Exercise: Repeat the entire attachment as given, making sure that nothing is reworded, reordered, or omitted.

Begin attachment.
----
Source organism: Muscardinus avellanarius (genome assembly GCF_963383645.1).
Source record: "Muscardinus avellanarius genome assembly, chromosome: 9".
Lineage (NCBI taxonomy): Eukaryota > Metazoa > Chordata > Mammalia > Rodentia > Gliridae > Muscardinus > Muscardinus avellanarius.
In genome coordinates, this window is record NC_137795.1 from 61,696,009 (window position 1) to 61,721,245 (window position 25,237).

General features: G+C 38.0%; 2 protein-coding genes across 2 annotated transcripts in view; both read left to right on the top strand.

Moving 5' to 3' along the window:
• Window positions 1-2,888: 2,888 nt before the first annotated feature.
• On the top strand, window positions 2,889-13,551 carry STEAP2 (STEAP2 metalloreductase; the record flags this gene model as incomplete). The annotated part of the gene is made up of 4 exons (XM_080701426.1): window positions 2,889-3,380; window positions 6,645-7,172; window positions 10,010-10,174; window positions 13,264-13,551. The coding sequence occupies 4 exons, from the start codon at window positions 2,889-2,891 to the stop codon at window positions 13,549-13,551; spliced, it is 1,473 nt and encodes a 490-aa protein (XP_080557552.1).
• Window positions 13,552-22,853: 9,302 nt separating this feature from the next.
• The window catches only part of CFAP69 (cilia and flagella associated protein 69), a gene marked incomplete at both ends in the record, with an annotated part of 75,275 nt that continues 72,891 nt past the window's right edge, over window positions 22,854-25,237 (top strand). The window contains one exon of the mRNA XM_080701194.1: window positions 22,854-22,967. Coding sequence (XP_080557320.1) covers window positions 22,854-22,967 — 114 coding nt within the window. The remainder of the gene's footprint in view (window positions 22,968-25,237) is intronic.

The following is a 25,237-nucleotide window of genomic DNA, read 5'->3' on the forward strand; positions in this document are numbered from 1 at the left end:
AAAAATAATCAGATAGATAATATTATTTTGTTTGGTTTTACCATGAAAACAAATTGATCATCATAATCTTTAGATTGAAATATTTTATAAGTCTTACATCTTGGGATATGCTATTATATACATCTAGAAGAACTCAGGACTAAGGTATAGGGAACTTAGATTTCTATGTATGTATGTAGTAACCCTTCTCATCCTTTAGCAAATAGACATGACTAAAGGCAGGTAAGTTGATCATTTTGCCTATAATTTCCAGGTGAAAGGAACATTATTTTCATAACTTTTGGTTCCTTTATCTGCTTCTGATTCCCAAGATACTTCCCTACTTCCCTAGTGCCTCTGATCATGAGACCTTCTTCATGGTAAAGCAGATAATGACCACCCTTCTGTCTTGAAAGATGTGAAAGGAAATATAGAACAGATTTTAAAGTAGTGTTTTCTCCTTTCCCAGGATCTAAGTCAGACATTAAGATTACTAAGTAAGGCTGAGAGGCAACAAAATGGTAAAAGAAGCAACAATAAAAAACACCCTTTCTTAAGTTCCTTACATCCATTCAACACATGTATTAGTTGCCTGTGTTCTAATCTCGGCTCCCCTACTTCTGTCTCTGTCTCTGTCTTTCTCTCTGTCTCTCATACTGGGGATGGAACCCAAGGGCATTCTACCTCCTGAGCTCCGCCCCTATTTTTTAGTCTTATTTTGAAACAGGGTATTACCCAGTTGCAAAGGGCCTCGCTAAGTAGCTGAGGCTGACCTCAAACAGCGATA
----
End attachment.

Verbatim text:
Source organism: Muscardinus avellanarius (genome assembly GCF_963383645.1).
Source record: "Muscardinus avellanarius genome assembly, chromosome: 9".
Lineage (NCBI taxonomy): Eukaryota > Metazoa > Chordata > Mammalia > Rodentia > Gliridae > Muscardinus > Muscardinus avellanarius.
In genome coordinates, this window is record NC_137795.1 from 61,696,009 (window position 1) to 61,721,245 (window position 25,237).

General features: G+C 38.0%; 2 protein-coding genes across 2 annotated transcripts in view; both read left to right on the top strand.

Moving 5' to 3' along the window:
• Window positions 1-2,888: 2,888 nt before the first annotated feature.
• On the top strand, window positions 2,889-13,551 carry STEAP2 (STEAP2 metalloreductase; the record flags this gene model as incomplete). The annotated part of the gene is made up of 4 exons (XM_080701426.1): window positions 2,889-3,380; window positions 6,645-7,172; window positions 10,010-10,174; window positions 13,264-13,551. The coding sequence occupies 4 exons, from the start codon at window positions 2,889-2,891 to the stop codon at window positions 13,549-13,551; spliced, it is 1,473 nt and encodes a 490-aa protein (XP_080557552.1).
• Window positions 13,552-22,853: 9,302 nt separating this feature from the next.
• The window catches only part of CFAP69 (cilia and flagella associated protein 69), a gene marked incomplete at both ends in the record, with an annotated part of 75,275 nt that continues 72,891 nt past the window's right edge, over window positions 22,854-25,237 (top strand). The window contains one exon of the mRNA XM_080701194.1: window positions 22,854-22,967. Coding sequence (XP_080557320.1) covers window positions 22,854-22,967 — 114 coding nt within the window. The remainder of the gene's footprint in view (window positions 22,968-25,237) is intronic.

The following is a 25,237-nucleotide window of genomic DNA, read 5'->3' on the forward strand; positions in this document are numbered from 1 at the left end:
AAAAATAATCAGATAGATAATATTATTTTGTTTGGTTTTACCATGAAAACAAATTGATCATCATAATCTTTAGATTGAAATATTTTATAAGTCTTACATCTTGGGATATGCTATTATATACATCTAGAAGAACTCAGGACTAAGGTATAGGGAACTTAGATTTCTATGTATGTATGTAGTAACCCTTCTCATCCTTTAGCAAATAGACATGACTAAAGGCAGGTAAGTTGATCATTTTGCCTATAATTTCCAGGTGAAAGGAACATTATTTTCATAACTTTTGGTTCCTTTATCTGCTTCTGATTCCCAAGATACTTCCCTACTTCCCTAGTGCCTCTGATCATGAGACCTTCTTCATGGTAAAGCAGATAATGACCACCCTTCTGTCTTGAAAGATGTGAAAGGAAATATAGAACAGATTTTAAAGTAGTGTTTTCTCCTTTCCCAGGATCTAAGTCAGACATTAAGATTACTAAGTAAGGCTGAGAGGCAACAAAATGGTAAAAGAAGCAACAATAAAAAACACCCTTTCTTAAGTTCCTTACATCCATTCAACACATGTATTAGTTGCCTGTGTTCTAATCTCGGCTCCCCTACTTCTGTCTCTGTCTCTGTCTTTCTCTCTGTCTCTCATACTGGGGATGGAACCCAAGGGCATTCTACCTCCTGAGCTCCGCCCCTATTTTTTAGTCTTATTTTGAAACAGGGTATTACCCAGTTGCAAAGGGCCTCGCTAAGTAGCTGAGGCTGACCTCAAACAGCGATA